As the RLG moves, one beam has a longer path to travel, the other a shorter path. This causes changes in the interference pattern that are detected by photocells. The angular rate and direction of motion are computed as accelerations.
Another recent development is the inertial sensor based on vibrating quartz crystal technology. Like the RLG, these are not true gyros. Acoustic gyros are manufactured from a single piece of microminiature quartz rate sensor. Angular accelerations affect the patterns produced by a vibrating tuning fork and result in torque on the fork proportional to the angular acceleration. These gyros appeared in inertial units in the late 1990s.
Of the many different designs of inertial systems, each with different performance characteristics, there are two main categories used in aircraft: stable platform and strap-down.
As we discussed earlier, three accelerometers are mounted on a platform and orientated (usually) north/south, east/west, and up/down. This platform is driven by gyros (two or three) to always maintain its alignment with these axes regardless of any movement of the aircraft. Analogue feeds can be taken directly from the accelerometers and gyros that are in direct proportion to acceleration, and changes in velocity and direction.
Disadvantages: because of the mechanical assembly and many moving parts, stabilised platform INS suffer from wear and tear, and friction causes the output to "drift" over time. Compensation for drift requires complex bearing assemblies and special lubricants. Maintenance of stabilised platform INS is complex, costly and time-consuming.
RLG and accelerometers are attached rigidly, or "strapped down", to the frame of the aircraft i.e. as the aircraft moves, so does the inertial system platform - exactly. Three gyroscopes sense the rate of roll, pitch, and yaw and three accelerometers detect accelerations along each aircraft axis. It integrates them to get the orientation, then mathematically calculates the acceleration of the north/south, east/west and up/down axes, as a gimballed system would.
The advantages of reduced cost, size, weight and reliability make these systems the preferred choice of inertial system for many aircrafts.
Inertial systems accuracy will drift with time. This can occur for many different reasons. Older stabilised platform inertial systems (1970's and early 1980's) may have position errors of 2 nm/hr. Modern strap-down LRG in inertial systems tend to have error rates of 0.6 nm/hr.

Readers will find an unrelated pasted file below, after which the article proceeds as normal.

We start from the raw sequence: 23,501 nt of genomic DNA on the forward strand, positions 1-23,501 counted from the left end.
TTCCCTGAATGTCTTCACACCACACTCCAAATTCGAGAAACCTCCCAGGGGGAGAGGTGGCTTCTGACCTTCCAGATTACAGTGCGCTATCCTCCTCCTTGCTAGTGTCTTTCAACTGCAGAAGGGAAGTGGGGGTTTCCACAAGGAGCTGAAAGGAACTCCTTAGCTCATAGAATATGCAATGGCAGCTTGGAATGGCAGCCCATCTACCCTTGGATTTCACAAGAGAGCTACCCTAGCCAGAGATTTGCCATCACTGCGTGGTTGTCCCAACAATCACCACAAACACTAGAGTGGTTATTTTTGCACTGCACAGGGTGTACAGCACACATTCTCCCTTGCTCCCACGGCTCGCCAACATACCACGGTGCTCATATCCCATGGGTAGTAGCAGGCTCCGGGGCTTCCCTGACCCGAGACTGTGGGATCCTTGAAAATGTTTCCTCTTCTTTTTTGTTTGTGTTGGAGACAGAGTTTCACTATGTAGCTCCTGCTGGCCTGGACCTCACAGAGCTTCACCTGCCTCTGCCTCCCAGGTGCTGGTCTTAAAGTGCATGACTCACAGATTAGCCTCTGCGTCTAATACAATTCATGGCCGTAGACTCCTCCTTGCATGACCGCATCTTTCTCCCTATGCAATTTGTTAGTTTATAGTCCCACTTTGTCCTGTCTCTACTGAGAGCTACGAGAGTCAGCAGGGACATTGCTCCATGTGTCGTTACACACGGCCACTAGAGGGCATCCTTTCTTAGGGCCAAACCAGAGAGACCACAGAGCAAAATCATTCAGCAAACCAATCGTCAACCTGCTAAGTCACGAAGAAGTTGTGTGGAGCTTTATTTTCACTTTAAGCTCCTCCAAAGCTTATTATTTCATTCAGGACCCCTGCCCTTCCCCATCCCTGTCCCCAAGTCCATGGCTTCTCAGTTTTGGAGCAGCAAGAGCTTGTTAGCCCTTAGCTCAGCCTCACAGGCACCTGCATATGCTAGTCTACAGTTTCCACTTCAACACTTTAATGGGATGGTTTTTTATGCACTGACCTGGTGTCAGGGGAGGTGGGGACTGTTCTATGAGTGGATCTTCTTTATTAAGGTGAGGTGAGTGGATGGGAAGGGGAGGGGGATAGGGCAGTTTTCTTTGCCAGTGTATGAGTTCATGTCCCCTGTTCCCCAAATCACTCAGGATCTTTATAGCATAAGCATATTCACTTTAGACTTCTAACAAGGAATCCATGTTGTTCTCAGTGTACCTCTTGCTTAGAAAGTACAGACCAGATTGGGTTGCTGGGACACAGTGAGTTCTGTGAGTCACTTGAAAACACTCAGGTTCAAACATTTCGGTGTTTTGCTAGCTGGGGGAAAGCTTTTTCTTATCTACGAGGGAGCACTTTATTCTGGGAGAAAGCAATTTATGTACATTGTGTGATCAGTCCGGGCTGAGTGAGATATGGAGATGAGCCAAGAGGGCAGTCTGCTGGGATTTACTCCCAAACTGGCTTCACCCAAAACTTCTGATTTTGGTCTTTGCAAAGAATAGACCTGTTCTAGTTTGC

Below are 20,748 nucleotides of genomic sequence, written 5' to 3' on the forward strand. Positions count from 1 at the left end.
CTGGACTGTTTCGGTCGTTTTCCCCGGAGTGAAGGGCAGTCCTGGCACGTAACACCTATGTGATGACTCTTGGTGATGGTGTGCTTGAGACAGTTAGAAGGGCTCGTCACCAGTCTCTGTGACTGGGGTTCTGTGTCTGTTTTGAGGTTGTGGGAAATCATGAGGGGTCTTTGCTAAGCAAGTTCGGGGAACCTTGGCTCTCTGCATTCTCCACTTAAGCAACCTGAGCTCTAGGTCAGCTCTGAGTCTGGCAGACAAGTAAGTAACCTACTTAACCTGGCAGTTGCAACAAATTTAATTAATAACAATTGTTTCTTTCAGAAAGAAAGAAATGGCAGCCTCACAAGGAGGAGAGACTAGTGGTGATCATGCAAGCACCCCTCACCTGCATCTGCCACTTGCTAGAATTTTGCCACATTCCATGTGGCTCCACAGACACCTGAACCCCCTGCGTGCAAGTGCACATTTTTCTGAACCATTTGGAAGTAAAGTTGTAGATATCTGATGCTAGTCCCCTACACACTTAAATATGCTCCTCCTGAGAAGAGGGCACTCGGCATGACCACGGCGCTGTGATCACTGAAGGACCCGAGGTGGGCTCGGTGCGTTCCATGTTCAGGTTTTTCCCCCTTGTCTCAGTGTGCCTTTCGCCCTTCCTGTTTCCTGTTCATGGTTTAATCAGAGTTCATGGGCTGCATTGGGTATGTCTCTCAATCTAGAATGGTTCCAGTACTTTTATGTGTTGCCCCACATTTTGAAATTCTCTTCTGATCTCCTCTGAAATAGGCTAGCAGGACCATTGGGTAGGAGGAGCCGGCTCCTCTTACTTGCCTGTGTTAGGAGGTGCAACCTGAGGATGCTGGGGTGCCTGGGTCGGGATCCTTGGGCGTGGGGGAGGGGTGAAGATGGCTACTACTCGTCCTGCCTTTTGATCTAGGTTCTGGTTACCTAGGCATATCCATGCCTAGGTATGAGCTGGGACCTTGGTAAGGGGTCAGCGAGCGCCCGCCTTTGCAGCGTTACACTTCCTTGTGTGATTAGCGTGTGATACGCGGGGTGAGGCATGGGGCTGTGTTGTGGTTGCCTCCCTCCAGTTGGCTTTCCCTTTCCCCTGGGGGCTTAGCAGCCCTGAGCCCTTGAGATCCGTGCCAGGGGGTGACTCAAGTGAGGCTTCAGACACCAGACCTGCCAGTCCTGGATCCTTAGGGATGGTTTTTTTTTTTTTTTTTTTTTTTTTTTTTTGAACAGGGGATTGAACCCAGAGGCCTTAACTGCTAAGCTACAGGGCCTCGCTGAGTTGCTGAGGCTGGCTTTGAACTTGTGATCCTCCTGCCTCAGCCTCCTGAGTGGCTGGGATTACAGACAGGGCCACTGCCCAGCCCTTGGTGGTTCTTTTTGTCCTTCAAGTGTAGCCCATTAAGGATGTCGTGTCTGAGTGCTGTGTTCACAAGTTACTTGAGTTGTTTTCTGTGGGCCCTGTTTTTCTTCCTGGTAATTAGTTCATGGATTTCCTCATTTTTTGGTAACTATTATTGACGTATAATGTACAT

Inertial systems generally are not the sole means of navigation on commercial airliners. Position errors can be reduced by frequent updates of position from GPS and ground-based navigation aids.
Let's get through those typical position errors:
Although an inertial system is a "self-contained" navigation system, it does perform better when provided with some data inputs to compensate for position errors and increase accuracy. These may include:
Typical inertial system outputs fed to other aircraft avionics and systems include, but are not limited to:
Inertial systems usually require an initialisation process that establishes the relationship between the aircraft (the reference axes) and the geographic reference (position and orientation). This process is called alignment.
Alignment usually requires the aircraft to remain stationary for a period of time in order to initialise fully. It also will normally require the input of certain data from another system or from a manual entry.
Alignment can be achieved independent of any external data. This is known as self-alignment. Or the alignment process can be speeded up with data supplied from a GPS or other systems, and even manual entry.
Aircraft manufacturers usually establish an approach to interact with the onboard inertial system. Here we go through an example of a Boeing 737 NG Inertial Reference System (IRS) interface. It's located on the aft overhead panel and includes IRS Display and IRS Mode Selector Unit.
For other aircraft please refer to the appropriate flight/operational manuals.
1 - Display Selector control. Allows to select information to display:
2 - Brightness control. Adjusts brightness of the data displays.
3 - System Display Selector. Selects one of the two IRSes for the data displays.
4, 6, 7 - Enter Keyboard
5 - Data Displays Two windows display data for the IRS selected with the system display selector.
1,2,4,5 - Information lights.
3 - Inertial Reference System Mode Selector